55 year old Debra Lynn Perez aka Debra Lyn (Lemus) of San Jose was arrested on November 30th on charges ranging from elder fraud abuse to theft and forgery under PC368 (d) and PC 470 (d).
Perez, between February and August of 2012, is being charged by the County of Santa Clara’s office for felony count indictments claiming that Perez participated in the crime of theft, and/or embezzlement of more than $950 by a person, not a caretaker, from an elder or dependent adult, in violation of PC 368 (d). The victim, who was 86 years of age, was in fact Perez’s mother.
Cherie Bourlard, with the Deputy District Attorney’s Elder and Dependent Adult Financial Abuse Unit said, “The DA’s office is part of the Santa Clara County Task Force called “FAST” or Financial Abuse Specialist Team.
Perez, through coercion and forethought with her 32-year-old daughter Jennifer Florence Kummert, have both been charged in connection with the theft, embezzlement, forgery, fraud and identity theft of their mother/grandmother’s money, labor, goods, services, real, and personal property – namely, money, credit, credit cards and or valuables exceeding more than $950-dollars. Kummert, the victim’s granddaughter, had been arrested earlier this year, and was convicted of the crimes on October 25th. Her sentencing occurred on the same day her mother was arrested.
Bourland said, “If victims make timely claims, by filing affidavits of fraud, to their bank, they are usually made whole if the bank agrees fraud was involved.”
Starting in February of this year, Perez had forged credit card applications knowingly falsifying information in order to receive a card under her mother’s name.
Bourland said, “Often times, elderly victims are hesitant to report such incidents, especially when family is involved.”
An ACE credit card was opened in the victim’s name, with charges made for more than $3,500-dollars, along with a Citi Bank Bronze Advantage card.
The fraud that started in February through mid June amounted to losses of approximately $9,800, based on investigators’ review of bank account statements and review letters. Perez herself was not arrested at the time her daughter was arrested, however, but with further follow up investigation by officers it was found that Perez had participated in the scheme to use credit cards falsely applied under her mother’s name. Perez was booked into the Santa Clara County Main Jail for two felony counts of fraud, and embezzlement of an elderly person on Nov 30, 2012.
Bourland said, “Credit card companies may not be privy to California Laws.”
A report of identity theft and fraud was reported based on information received in the mail from credit card companies. A disputed charge of $3609.43 had brought attention to a possible fraud. Forged documents to open an Amazon.com credit card under a Chase Bank account were denied. An account with Barclay’s Bank, after a verification of acceptance had been received, was closed by the victim. An AT&T Universal Card and Capital One credit card application had also been denied. A Citibank credit card was opened by Lemus (Perez) with a total of $9783.18 as of May 17 – June 15, 2012.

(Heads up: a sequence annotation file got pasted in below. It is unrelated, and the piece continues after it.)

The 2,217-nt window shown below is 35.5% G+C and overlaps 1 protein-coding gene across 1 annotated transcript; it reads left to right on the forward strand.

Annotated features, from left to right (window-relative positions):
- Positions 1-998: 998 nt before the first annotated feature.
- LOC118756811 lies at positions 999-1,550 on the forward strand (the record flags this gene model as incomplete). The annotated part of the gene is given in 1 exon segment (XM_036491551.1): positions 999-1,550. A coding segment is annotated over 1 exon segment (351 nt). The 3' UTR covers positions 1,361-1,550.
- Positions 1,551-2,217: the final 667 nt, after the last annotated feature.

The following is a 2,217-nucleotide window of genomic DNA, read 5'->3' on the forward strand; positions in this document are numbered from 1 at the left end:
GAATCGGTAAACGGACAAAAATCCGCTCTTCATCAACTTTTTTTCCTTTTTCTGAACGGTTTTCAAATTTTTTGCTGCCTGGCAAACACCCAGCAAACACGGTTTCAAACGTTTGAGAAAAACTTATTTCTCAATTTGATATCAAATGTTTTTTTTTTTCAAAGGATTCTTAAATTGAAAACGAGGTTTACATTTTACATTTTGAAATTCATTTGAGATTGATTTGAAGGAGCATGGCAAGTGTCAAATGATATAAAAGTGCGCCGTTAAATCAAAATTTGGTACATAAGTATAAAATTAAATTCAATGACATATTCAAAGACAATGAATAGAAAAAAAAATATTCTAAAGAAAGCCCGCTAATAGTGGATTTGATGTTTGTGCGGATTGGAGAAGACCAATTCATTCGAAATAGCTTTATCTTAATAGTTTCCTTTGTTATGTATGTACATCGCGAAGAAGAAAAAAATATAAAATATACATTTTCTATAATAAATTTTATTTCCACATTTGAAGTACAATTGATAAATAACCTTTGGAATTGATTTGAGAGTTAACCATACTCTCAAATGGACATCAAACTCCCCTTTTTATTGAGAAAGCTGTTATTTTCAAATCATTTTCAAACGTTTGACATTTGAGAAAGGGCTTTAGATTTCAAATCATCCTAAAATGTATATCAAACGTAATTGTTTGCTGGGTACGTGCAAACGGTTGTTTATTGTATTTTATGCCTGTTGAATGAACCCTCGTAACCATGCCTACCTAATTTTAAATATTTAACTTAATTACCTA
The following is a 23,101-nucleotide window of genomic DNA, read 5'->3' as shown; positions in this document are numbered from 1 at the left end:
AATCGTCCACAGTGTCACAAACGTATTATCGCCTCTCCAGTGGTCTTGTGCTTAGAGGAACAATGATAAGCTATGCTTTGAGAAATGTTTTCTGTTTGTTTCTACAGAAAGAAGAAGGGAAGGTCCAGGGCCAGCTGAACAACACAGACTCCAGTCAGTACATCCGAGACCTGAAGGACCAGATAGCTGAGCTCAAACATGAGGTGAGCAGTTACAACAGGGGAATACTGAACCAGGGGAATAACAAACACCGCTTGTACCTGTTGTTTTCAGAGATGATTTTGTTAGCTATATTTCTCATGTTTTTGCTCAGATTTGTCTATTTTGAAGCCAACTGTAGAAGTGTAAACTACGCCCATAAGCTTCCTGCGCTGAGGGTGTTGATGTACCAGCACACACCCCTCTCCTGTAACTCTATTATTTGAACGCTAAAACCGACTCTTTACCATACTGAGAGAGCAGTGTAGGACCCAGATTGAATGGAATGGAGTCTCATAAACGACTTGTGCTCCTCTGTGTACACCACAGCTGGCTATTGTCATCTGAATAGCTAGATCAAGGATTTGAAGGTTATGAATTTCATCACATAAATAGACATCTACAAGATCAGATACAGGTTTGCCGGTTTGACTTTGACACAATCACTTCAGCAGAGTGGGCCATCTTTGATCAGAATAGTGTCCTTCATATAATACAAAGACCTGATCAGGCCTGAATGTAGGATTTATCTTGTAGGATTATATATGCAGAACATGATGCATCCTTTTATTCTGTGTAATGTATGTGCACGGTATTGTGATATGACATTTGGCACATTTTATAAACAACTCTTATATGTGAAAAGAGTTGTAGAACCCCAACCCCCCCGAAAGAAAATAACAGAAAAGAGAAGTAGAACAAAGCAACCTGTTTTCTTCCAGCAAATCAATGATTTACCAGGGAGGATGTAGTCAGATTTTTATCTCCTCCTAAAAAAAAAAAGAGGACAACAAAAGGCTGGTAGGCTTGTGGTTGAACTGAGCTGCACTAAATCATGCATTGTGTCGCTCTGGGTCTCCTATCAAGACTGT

“There are non-profit legal organizations, such as SALA (Senior Adult Legal Assistance) that can assist elders with such claims,” Bourland said. “If the elder is able to advocate for herself, she should gather all possible documents and present it to law enforcement. A typed narrative would help. Law enforcement would then open an investigation, seek further documents and interviews and ultimately present it to the DA’s office.”
It was later learned that in the time of Jennifer Kummert’s arrest, she had been committing elder fraud of the victim while she was on probation. A probationary search was conducted at Kummert’s address at which time arresting officers had discovered she had six outstanding arrest warrants for her arrest.
During the search several bank documents with the victim’s name had been handwritten by Kummert were taken, along with a laptop, in order to conduct forensic analysis of any possible fraudulent transactions online. A document for Pentagon Federal Credit Union, Visa, Mastercard, and GE Capital Retail Bank were found with several other rejection letters, and a billing notice for an Ace Rewards Platinum Visa Card that had a balance of $5,983.49, along with an AT &T bill for $551.58.
The grandmother stated that she did not know how Kummert had gotten her account info or how she had fraudulently gained access to her account. The victim recounted that she only remembered that they both had stayed with her for two weeks prior to the initial fraud and embezzlement.
“In a perfect world the local bank would immediately recognize the issue as suspected financial abuse of an elder, and as required by law as mandated reporters they should report their suspicions to either APS or local law enforcement, who would then initiate an investigation and cross report to the other,” Bourland said.
Photo courtesy Santa Clara County DA’s Office